Editor Charlie sez: You have to love this:
In other news, Rep. Zoe Lofgren, [D-Google]., wants the Copyright Office to study if the ASCAP and BMI consent decrees should be modernized. Lofgren noted that the Department of Justice had reviewed the decrees just a couple of years ago and wondered, “What has changed since the last time?”
Aside from the DOJ dreaming up the insanity of 100% licensing and ignoring all other recommendations from songwriters as they did in the last review under a former Google lawyer working for the Antitrust Division, you mean?
And aside from the fact that the DOJ is reviewing 1,200 legacy consent decrees but only the songwriters get attention from Congress?
Read the post on Billboard
When two rational actors are economically interdependent on one another, disputes tend to get solved at a market clearing price. So it is with Global Music Rights and the goliath Radio Music License Committee that itself is a member of the even bigger goliath MIC Coalition. (My bet is that the Google-backed MIC Coalition is behind […]
via Funny How that Works: @edchristman reports: Irving Azoff, Top Radio Groups Reach Temporary Licensing Agreement — MUSIC • TECHNOLOGY • POLICY
Editor Charlie sez: Remember that the U.S. Department of Justice Antitrust Division came up with a very Googley fairy tale about 100% licensing? Remember how the DOJ lost that case in the BMI Rate Court?
Now the U.S. government is appealing the case from the BMI Rate Court to the 2nd Circuit Court of Appeals to try to stick it to songwriters even harder.
Google seems to know it has a problem here in Tennessee. That’s why it’s out in the community sponsoring musicians’ workshops, funding “digital inclusion fellowships,” and making big promises about wiring the city with low cost internet – even as local pastors question whether all of our citizens including those in minority communities will get access. And unions question the company’s push for shortcuts and special rules for its projects that will cost us local jobs.
But for music creators, this is all a sideshow, a corporate feel good effort designed to yank our gaze away from the basic facts – Google is putting all its power and might into killing legal reforms artists and songwriters need to survive.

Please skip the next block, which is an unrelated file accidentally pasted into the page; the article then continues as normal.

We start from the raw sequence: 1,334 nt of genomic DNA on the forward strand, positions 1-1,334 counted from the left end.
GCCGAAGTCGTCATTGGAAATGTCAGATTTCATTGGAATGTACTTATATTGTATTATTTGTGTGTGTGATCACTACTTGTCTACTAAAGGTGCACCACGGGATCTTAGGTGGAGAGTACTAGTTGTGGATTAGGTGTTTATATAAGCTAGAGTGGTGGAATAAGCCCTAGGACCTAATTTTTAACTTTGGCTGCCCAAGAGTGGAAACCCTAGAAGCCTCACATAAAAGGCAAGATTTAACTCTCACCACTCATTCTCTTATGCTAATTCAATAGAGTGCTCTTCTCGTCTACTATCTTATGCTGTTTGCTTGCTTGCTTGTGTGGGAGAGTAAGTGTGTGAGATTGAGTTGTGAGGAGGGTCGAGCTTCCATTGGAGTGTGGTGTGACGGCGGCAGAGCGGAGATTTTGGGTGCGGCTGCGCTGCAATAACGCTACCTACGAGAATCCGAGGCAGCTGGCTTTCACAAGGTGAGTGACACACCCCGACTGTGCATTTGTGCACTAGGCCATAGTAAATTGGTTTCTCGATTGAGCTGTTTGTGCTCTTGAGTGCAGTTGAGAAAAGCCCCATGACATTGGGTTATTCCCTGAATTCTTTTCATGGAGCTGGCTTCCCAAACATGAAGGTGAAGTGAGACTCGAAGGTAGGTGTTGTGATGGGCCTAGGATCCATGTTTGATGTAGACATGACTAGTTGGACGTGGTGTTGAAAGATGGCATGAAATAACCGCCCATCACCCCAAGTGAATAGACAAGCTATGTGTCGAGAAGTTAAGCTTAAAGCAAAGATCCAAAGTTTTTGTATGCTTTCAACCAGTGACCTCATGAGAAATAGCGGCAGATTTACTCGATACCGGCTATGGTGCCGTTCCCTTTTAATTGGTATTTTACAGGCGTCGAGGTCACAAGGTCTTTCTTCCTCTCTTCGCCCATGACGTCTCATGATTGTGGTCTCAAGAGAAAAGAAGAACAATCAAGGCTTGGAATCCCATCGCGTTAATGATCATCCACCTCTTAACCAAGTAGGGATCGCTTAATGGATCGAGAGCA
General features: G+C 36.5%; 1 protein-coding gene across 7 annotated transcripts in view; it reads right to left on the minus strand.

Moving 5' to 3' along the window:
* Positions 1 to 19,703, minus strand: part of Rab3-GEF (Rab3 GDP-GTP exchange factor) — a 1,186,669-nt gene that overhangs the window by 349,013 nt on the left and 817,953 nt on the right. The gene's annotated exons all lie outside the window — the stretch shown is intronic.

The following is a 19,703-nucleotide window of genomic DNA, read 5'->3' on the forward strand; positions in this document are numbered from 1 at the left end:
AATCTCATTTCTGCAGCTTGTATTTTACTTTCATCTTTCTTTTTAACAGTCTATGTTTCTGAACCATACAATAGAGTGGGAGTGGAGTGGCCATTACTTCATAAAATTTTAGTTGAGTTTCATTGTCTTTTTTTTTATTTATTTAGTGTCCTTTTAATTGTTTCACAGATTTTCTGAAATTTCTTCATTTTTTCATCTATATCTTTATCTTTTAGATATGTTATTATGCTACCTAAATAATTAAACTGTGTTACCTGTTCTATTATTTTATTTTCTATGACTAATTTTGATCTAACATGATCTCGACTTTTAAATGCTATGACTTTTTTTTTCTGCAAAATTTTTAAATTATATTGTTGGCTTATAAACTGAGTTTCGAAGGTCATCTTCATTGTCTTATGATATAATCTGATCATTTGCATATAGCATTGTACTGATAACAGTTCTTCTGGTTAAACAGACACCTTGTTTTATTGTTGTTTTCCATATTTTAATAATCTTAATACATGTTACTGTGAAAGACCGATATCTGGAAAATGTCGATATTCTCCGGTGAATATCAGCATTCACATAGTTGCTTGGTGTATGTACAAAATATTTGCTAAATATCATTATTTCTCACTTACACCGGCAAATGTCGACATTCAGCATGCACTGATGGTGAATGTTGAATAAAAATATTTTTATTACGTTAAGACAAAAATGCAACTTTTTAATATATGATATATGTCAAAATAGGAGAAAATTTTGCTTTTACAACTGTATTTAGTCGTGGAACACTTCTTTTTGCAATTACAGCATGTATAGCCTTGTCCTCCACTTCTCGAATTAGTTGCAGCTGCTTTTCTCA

But we still have a voice.
We must continue to urge Congress to reform the DMCA so the next generation of songwriters, artists, and performers can thrive. We must continue to look skeptically at Google’s effort to paper over issues and distract our institutions and communities from its unfair exploitation of our work.
And we must pursue all avenues and remedies in Congress and the courts – like the landmark win on songwriter royalties that rejected the Google-friendly DOJ’s bogus ruling on “fractional” licensing of our work.
Read the post in The Tennesseean
Right on cue, one Google Shill after another is floating the idea that the U.S. Department of Justice should appeal their latest oopsie to the Second Circuit.
Talk about ungrateful–Judge Stanton, the BMI Rate Court judge was also the judge in Viacom v. YouTube and the accompanying artist-oriented class action against Google. In the YouTube case, Judge Stanton ruled for YouTube.
Back then he was hailed by Google Shills everywhere as a great jurist, the peoples’ judge and hero of the disruptive class, because he poked a finger in the eye of bourgeois artists.
Talk about your sore losers–Judge Stanton went from #hero to #goat in record time as CCIA’s Matt Schruers told Bloomberg…
via Google Shills and Pandora’s MIC Coalition Want DOJ to Appeal BMI Ruling–Soviet Style — MUSIC • TECHNOLOGY • POLICY
More to come, but here is a copy of the complaint in the Songwriters of North America, Michelle Lewis, Thomas Kelly and Pamela Sheyne case against the Department of Justice, Attorney General Loretta Lynch and former Google lawyer Renata Hesse asking for declaratory relief on the DOJ’s violation of songwriter Constitutional rights with 100% licensing.
via Complaint in SONA vs. Department of Justice — MUSIC • TECHNOLOGY • POLICY
Download SONA’s legal filing here.
The recent ruling by the U.S. Department of Justice in the ASCAP and BMI consent decrees sent everyone scratching their heads as to what do we do now? The authors provide a helpful chart for songwriters, motion picture and television producers and other music users to see how bad it really is.
via A Guide to the Department of Justice Ruling on “100% Licensing” — MUSIC • TECHNOLOGY • POLICY